Experience Chinese dance and music without a passport with Shen Yun Performing Arts at the Benedum Center. This impressive combination of music, dance, and visual effects explores 5,000 years of Chinese culture. The costumes’ flowing fabric combined with exceptional dancing provide an optical delight, while traditional music takes the audience back to the rich heritages of long ago. The performance captivates audiences with ancient and modern tales through remarkable backdrops and a musical score to match. Interestingly, this touring production is banned in communist China today. Catch these divine and dazzling performances for two nights and one matinee only. 237 Seventh St., Cultural District. (EC, RH)
PETER AND THE STARCATCHER (musical) by Wayne Barker and Rick Elice, adapted from the novel. May 11-21, Stage 62.
Are we living in an age of fantasy? It does seem that the popular arts are dominated by stories set in imaginary realms. Cultural literacy requires knowing the lore of at least 50 such places and institutions, from Westeros and Gotham City to Hogwarts and the Black Pearl. And speaking of supernatural incidents related to piracy, if you have not been briefed on Peter Pan’s backstory, catch Peter and the Starcatcher at Stage 62. This theatrical prequel to J.M. Barrie’s classic began as a children’s novel by Dave Barry and Ridley Pearson, who felt the world ought to know why Peter can fly but cannot grow up. Their book became a bestseller while the stage adaptation has wowed audiences from Broadway to Boise. Peter and the Starcatcher picks up young Peter as an orphan sold into servitude aboard a rickety old ship called the Never Land. (That’s two words, with a double meaning—got it?) The Never Land is carrying magical cargo coveted by pirates, which leads to surreal swashbuckling silliness. Song-and-dance numbers include a vaudeville routine performed by mermaids. In the Music Hall at the Andrew Carnegie Free Library, 300 Beechwood Ave., Carnegie.
MISS ABIGAIL’S GUIDE TO DATING, MATING AND MARRIAGE by Ken Davenport and Sarah Salzberg. May 11–Aug. 13, Pittsburgh CLO Cabaret.
Miss Abigail’s Guide to Dating, Mating and Marriage is a two character play featuring Miss Abigail (Paige Davis from TLC’s Trading Spaces) as a relationship consultant so dismayed when Jennifer Aniston and Brad Pitt broke up that she rededicates her life to helping couples with relationship problems. Paco is Miss Abigail’s sexy assistant and who also has a secret crush on her. The play is based on a book of the same name by Abigail Grotke. Ken Davenport (Altar Boyz) and Sarah Saltzberg (The 25th Annual Putnam County Spelling Bee) joined forces to create this humorous look on love and dating. Part of the fun is Miss Abigail dishes out outdated and obscure relationship advice. The play received rave reviews when it ran off-Broadway in 2010 with Eve Plumb (Jan from the “The Brady Bunch”) as Abigail. Recommended for audiences 13 years of age and older. CLO Cabaret, 655 Penn Ave., Cultural District. (RH)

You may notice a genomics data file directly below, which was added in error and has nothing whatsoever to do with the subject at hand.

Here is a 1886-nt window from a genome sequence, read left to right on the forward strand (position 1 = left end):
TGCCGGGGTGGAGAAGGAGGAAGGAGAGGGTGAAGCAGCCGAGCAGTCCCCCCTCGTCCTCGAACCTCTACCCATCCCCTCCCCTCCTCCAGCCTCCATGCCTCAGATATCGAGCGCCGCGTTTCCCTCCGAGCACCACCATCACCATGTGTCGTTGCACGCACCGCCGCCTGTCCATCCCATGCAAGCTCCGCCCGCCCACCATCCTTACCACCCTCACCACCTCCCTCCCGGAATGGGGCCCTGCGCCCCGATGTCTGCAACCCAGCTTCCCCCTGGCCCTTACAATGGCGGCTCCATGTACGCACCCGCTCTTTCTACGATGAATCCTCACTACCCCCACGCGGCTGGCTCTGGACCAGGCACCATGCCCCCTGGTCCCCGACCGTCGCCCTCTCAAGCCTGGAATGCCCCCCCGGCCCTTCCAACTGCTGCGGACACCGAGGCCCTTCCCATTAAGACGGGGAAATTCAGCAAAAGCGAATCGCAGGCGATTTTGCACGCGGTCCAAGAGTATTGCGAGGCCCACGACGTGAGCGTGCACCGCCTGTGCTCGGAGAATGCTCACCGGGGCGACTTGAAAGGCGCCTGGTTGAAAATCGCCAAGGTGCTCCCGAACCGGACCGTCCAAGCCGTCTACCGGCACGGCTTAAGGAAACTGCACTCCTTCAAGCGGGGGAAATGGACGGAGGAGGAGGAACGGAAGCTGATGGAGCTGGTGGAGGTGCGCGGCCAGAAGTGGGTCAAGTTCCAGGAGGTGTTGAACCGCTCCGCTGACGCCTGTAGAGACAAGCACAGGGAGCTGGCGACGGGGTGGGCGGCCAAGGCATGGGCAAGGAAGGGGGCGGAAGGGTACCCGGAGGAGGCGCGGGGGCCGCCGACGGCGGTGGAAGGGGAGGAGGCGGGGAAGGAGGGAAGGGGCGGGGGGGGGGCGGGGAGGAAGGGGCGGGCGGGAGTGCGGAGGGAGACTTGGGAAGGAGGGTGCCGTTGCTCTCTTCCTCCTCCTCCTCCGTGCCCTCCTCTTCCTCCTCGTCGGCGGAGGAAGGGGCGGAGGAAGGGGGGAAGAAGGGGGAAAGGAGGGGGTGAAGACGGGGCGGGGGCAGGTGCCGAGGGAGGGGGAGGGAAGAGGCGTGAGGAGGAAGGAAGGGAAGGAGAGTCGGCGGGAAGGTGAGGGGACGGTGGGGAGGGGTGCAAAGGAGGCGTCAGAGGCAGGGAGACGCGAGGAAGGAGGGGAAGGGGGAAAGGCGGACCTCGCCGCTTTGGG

IRONBOUND by Martyna Majok. May 13 – June 4, City Theatre.
Theater reflects the times, so it is not surprising that in today’s socioeconomic climate, plays that deal with the trials of working-class life are growing numerous and popular. A current hot ticket on Broadway (and winner of the 2017 Pulitzer Prize for Drama) is Lynn Nottage’s Sweat, about workers in a factory where layoffs are looming. Meanwhile Pittsburgh’s City Theatre is presenting a play that scored strongly off-Broadway last year: Martyna Majok’s Ironbound. The Ironbound is a traditionally blue-collar district of Newark, New Jersey, so called because it is girdled by railroad tracks. And the central character of the play is an immigrant, but neither Hispanic nor a factory hand. She’s a Polish woman who had high hopes when young but now finds herself a middle-aged, odd-job-working single mother with a troublesome son and a cheating boyfriend. How did things turn out so suboptimally? That’s the question that Ironbound explores, tracing the story of the woman’s life through flashbacks and dark-humor dialogue. 1300 Bingham Street, South Side.
THE PINK UNICORN by Elise Forier Edie. May 18-21, off the WALL productions.
off the WALL productions offers arguably this month’s timeliest play with The Pink Unicorn. Following her husband’s death, Trish is simply trying to get through every day in her small Texas town. She works at a hospital and attends church. Then her 14-year-old daughter disrupts this already fragile routine when she comes out as genderqueer. The daughter also plans to found a local Gay-Straight Alliance at her high school. Trish knows next to nothing about these issues, and it sounds as if she has a lot to learn: “I hate diversity. I know that sounds infantile and unevolved but I simply do not want to love them who are different from me. … Because no matter what, when I’m with one of them I feel like I’m gonna do something wrong. Or they’re gonna do something wrong. And that’s a nasty feeling,” she says, her ignorance transcending small-town Texas to encapsulate the intolerance that many people experience every day. Carnegie Stage, 25 W. Main St., Carnegie. (CM)